GOP-controlled FCC faces full plate

Washington, D.C. -- The U.S. Federal Communications Commission under the new Bush administration will hear a familiar plea from network industry representatives in Washington: Show regulatory restraint when considering emerging telecommunications services and technologies.

The FCC began its transition under the Republican administration last week after Chairman William Kennard, an appointee of President Bill Clinton, concluded his tenure on Friday.

The new commission, which is expected to be headed by incoming FCC Commissioner Michael Powell, could face major issues, such as an internal agency reform effort spearheaded by the new chairman of the U.S. House Energy and Commerce Committee, Rep. W.J. "Billy" Tauzin (R-La.). But there are other less-sweeping agenda items, and the plea for restraint will be loud and clear, industry officials say.

That reform and reauthorization of the FCC is a priority of the House Energy and Commerce Committee, says Ken Johnson, communications director for the panel, formerly called the House Commerce Committee.

"If we made one mistake when we passed the Telecommunications Act of 1996 it's that we didn't reform the agency at the same time we reformed the law," Johnson says. "We intend to vigorously pursue a very ambitious and aggressive agenda, which will include a top-to-bottom look at the FCC."

Specifically, Tauzin's initiative aims to rein in the FCC's power concerning merger review. While the U.S. Department of Justice and the U.S. Federal Trade Commission have legitimate oversight over mergers, Johnson says the FCC has advanced a political agenda by placing conditions on mergers.

The FCC also is expected to continue monitoring the efforts of companies in terms of their self-regulation front, officials say.

Some packet-switched telecommunications carriers have pledged to participate in a voluntary trial of major outage reporting, says Tricia Paoletta, vice president of government relations for Level 3 Communications. The idea is that if companies show good faith by voluntarily reporting network outages, it will be less likely the FCC will impose regulation.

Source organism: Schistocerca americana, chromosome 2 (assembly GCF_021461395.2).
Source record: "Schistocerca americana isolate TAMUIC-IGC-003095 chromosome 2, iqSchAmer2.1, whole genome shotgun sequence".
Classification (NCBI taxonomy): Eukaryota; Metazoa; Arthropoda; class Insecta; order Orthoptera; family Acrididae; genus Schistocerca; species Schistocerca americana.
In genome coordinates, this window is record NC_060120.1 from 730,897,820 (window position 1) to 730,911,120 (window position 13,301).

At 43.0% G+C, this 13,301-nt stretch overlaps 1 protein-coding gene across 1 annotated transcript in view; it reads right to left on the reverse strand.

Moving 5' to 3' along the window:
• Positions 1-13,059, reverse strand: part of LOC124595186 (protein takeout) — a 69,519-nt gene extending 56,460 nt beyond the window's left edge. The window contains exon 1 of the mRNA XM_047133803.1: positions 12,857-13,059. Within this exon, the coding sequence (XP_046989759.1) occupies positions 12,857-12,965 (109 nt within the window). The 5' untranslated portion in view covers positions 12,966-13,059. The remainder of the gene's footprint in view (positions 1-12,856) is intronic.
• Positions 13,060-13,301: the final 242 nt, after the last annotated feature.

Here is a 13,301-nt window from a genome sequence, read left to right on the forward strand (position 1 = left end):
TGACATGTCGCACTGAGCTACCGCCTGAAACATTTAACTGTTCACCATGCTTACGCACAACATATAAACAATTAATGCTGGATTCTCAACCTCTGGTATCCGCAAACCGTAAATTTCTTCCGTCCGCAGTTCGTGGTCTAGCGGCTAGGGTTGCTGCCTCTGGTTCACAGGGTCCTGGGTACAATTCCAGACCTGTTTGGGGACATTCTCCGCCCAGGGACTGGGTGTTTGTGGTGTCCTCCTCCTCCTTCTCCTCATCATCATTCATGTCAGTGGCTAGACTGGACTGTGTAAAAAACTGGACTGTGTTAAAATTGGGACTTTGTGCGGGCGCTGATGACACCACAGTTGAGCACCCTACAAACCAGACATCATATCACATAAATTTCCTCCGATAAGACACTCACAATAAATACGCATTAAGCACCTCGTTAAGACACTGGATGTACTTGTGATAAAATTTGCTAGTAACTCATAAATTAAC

Currently, traditional telecommunications companies, such as AT&T and the Baby Bells, must report major outages involving more than one carrier and more than one city. The industry is concerned that the FCC might extend that to companies that own and operate packet-switched networks, Paoletta says.

Level 3 CEO James Crowe is chairman of the Network Reliability and Interoperability Council (NRIC), an industry board of officials from 40 companies that advises the FCC. NRIC began the voluntary reporting trial last year by asking major trade associations, such as the Cellular Telecommunications Industry Association and the National Cable Telecommunications Association, to ask their members to participate.

Paoletta, who heads NRIC's steering committee, says she's heard of no resistance, and that the industry knows it's being watched. The industry also believes that Powell, son of Colin Powell, President George W. Bush's nominee for secretary of state, will turn to regulation only as a last resort.

"At the same time, that means a voluntary approach has to work, and the industry has to find ways to make it work," she adds.

Other areas where industry players are taking voluntary steps to try to stave off FCC regulatory action are interoperability and peering. Paoletta says the network industry believes Powell will want to see interoperability issues worked out on a self-regulatory basis, but if industry players don't cooperate, the industry could be threatened with regulation because the economy's dependence on IP networks continues to grow. Voluntary measures aimed at avoiding government intervention are also being tried by ISPs on peering agreements, which cover interconnection and traffic issues between large and small ISPs.

Representatives of other trade associations also are watching the FCC for signs that it could take a more proactive stance on regulation, and some observers expect a new focus on broadband, broadband access issues and on conditions placed on mergers.

Barbara Dooley, president of the Commercial Internet Exchange Association, says 2001 would be another big year for applications from local telephone companies to provide long-distance service, a process spelled out in Section 271 of the telecom act.

"You can expect there will be a huge amount of interest from companies and ISPs on every single 271 application," Dooley says.

Other topics Dooley says are likely to come before the FCC this year include the implementation of a new law enacted last year that requires schools and libraries that receive government money to install filters to block content harmful to children. The FCC is expected soon to post a notice of its plans to write the rules on the filtering requirement.

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